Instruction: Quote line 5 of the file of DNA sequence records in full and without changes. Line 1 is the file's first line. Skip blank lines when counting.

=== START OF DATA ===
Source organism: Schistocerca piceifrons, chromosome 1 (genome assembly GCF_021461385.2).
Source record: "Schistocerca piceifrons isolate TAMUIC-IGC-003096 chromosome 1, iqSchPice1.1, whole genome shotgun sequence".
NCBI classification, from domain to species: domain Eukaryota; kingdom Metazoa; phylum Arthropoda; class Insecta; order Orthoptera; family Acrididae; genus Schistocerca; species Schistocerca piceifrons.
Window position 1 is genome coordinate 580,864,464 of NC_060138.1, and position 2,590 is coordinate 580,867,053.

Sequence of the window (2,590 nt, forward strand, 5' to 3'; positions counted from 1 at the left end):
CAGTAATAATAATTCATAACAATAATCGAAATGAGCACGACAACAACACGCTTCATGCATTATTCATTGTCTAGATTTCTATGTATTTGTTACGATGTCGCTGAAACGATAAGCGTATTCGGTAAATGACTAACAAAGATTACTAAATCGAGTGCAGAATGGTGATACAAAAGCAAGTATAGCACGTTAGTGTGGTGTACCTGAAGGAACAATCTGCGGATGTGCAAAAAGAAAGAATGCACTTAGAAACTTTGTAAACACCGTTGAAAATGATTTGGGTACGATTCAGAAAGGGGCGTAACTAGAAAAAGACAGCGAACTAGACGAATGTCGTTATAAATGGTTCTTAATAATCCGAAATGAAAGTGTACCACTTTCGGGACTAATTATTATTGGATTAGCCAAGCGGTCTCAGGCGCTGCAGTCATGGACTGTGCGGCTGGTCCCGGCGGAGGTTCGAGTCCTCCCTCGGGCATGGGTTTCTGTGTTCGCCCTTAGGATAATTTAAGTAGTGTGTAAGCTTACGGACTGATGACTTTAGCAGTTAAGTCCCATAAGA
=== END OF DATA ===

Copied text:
Sequence of the window (2,590 nt, forward strand, 5' to 3'; positions counted from 1 at the left end):